Review: The Past Packs Quite A Punch In ‘Teenage Mutant Ninja Turtles: Jennika II’ #5

The path to personal redemption is never an easy road to travel, especially when the sins of your past return to haunt your present. That’s the lesson that Jennika is learning the hard way in the latest issue of Teenage Mutant Ninja Turtles: Jennika II.

Before a hero can take a fall, they have to be built up so that they actually have somewhere to fall from, and often the higher the fall the better for dramatic purposes of storytelling. What Ronda Pattison does beautifully in this second issue of the arc is present a Jennika who is happy and feels good about the choices she is making. The happier she gets and the more it seems she has been able to forge a bond with young Antoni Rosetti Jr., whose father she murdered in the past, the more it makes the eventual fall more painful as the series newest big villain makes her move against Jennika.

The characterization of Jennika that is going on between this book and the main one is seamless, hitting on similar notes and personality traits while each doing their own thing. It showcases what a really well-connected and coordinated world the TMNT folks have created at IDW.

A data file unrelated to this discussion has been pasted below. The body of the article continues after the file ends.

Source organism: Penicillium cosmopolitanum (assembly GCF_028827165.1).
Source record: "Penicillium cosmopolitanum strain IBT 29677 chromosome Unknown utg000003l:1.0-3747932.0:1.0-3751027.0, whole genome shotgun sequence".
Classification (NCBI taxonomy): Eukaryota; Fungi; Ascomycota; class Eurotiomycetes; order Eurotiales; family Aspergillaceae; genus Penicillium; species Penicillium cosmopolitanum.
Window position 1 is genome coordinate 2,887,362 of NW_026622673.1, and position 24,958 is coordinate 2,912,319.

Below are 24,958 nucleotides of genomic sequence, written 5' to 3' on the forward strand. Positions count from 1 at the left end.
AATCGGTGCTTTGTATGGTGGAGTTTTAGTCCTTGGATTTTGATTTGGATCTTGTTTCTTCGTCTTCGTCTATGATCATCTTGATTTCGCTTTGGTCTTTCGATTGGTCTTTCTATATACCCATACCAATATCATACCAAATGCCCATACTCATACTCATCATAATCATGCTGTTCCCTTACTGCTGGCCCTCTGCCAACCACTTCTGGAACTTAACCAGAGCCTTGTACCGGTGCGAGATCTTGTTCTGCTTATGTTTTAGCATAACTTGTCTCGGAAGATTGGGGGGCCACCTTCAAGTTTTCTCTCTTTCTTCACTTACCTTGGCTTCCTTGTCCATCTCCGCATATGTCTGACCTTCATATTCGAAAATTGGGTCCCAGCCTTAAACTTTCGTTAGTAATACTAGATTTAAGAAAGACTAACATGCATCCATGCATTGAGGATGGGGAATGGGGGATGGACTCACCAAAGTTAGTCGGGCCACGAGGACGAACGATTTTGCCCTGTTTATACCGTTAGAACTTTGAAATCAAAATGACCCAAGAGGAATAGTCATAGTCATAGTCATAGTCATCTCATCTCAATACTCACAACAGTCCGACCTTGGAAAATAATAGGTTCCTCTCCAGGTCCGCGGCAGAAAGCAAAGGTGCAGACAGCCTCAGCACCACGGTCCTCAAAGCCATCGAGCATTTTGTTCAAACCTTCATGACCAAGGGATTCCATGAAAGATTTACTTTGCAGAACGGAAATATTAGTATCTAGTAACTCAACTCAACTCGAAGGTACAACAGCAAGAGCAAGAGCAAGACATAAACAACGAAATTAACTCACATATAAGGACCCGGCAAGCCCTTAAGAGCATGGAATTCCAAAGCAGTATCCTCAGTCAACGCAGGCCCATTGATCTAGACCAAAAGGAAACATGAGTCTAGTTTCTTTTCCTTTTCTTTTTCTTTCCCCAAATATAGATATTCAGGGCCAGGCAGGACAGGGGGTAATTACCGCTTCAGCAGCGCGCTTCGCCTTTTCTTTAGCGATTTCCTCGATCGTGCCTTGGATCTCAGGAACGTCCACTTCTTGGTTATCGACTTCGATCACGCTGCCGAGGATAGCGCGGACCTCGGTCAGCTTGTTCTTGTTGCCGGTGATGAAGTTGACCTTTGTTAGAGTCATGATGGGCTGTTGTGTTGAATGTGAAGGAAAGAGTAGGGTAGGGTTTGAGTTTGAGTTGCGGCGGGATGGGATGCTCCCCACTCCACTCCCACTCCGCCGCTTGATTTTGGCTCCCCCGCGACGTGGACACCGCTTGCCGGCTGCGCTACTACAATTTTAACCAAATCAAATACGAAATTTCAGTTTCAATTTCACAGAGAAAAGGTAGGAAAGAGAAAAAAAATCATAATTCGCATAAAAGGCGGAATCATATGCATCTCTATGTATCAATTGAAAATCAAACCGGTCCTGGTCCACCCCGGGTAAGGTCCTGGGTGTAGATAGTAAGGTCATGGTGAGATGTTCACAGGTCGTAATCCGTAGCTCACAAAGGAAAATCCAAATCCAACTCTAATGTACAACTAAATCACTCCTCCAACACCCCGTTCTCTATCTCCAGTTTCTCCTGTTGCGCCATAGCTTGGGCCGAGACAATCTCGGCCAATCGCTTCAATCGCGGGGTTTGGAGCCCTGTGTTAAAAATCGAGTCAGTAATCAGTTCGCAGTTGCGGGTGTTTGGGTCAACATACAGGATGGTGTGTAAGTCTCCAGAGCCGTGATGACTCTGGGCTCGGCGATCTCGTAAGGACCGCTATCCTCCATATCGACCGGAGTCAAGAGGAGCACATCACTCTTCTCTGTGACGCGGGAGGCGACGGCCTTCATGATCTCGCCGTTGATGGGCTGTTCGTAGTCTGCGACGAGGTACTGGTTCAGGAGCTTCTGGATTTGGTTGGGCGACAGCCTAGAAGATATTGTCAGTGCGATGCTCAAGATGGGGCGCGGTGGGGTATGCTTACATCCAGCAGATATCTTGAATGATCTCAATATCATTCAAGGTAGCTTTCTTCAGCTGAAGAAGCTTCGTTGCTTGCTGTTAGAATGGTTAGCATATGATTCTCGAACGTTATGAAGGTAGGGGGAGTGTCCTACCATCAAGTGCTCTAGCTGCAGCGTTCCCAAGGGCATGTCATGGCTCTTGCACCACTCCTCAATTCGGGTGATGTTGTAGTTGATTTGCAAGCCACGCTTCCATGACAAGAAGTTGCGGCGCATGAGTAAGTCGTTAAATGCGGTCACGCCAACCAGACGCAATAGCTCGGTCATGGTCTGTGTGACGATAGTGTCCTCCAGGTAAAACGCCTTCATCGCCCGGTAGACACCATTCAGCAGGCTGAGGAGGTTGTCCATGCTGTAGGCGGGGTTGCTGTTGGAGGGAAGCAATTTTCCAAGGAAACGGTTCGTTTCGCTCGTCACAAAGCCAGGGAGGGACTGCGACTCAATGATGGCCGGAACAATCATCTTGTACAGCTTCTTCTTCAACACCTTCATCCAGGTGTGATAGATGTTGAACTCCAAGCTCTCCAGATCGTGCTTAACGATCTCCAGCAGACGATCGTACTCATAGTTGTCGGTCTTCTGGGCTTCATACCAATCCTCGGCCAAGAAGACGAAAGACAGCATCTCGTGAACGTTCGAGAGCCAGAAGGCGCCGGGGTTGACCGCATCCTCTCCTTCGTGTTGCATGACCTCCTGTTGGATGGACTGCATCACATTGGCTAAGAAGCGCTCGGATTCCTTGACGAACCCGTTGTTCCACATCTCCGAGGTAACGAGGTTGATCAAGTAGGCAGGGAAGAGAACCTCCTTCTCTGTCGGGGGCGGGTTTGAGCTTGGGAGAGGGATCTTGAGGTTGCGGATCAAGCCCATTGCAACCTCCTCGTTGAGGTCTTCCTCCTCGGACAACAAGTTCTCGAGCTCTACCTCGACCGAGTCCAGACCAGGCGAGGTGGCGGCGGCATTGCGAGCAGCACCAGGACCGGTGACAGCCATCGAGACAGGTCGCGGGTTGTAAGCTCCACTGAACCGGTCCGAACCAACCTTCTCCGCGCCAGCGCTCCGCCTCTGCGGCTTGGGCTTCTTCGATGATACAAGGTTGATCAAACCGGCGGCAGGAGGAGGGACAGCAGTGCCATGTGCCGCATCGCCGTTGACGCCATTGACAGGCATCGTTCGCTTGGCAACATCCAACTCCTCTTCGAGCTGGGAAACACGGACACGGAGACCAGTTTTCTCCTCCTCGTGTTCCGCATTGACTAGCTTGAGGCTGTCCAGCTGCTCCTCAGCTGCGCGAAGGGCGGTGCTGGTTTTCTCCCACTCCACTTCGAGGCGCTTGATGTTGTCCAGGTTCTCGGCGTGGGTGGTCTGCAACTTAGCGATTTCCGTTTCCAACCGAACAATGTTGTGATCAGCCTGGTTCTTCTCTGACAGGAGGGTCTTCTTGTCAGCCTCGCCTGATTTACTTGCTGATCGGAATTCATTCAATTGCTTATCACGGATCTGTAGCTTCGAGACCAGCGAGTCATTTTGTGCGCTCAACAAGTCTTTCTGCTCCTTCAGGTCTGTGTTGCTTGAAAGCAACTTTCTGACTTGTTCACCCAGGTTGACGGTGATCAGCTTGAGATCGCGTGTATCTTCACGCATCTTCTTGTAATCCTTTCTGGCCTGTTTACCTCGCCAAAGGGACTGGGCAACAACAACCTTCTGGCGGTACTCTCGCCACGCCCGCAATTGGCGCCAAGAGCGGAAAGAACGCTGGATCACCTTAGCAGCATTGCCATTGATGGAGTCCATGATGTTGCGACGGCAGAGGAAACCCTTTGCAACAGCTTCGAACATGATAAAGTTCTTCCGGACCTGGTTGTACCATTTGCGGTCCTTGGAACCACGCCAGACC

A lot of this is helped by the strong, colorful, and emotive art of Jodi Nishijima and Pattison. This world not only feels lived in, but each character is their own thing and you learn so much just by looking at them, not only from what they say or do. Then in comes Shawn Lee doing what he does best with the letters just elevating even the small moments like a pebble being skipped across a roof as a distraction.

There are two pretty big fight scenes within the issue and despite them being somewhat similar in what spurs them on and in the type of folks that Jennika is facing, both feel completely different and both so energetic. The second fight has a lot of Wolverine-like vibes, which makes sense given Jennika’s weapon choice, but in a really great way. It fully shows just how different Jennika’s style of fighting is from the other Turtles, because of how different her training and background is from them.

This was a longer issue page count wise but it never once felt like that. Every panel and page was needed and flowed so smoothly. A full Jennika ongoing with smaller arcs like this from either this creative team or a rotation of creative teams (like this mini has been) would be more than welcome. Jennika might still be newer as a Turtle compared to the others, but thanks to books like this she has fully cemented her place as part of the family and the franchise going forward.

Teenage Mutant Ninja Turtles: Jennika II #5 is now on sale at local comic shops and digitally through ComiXology.

 

 

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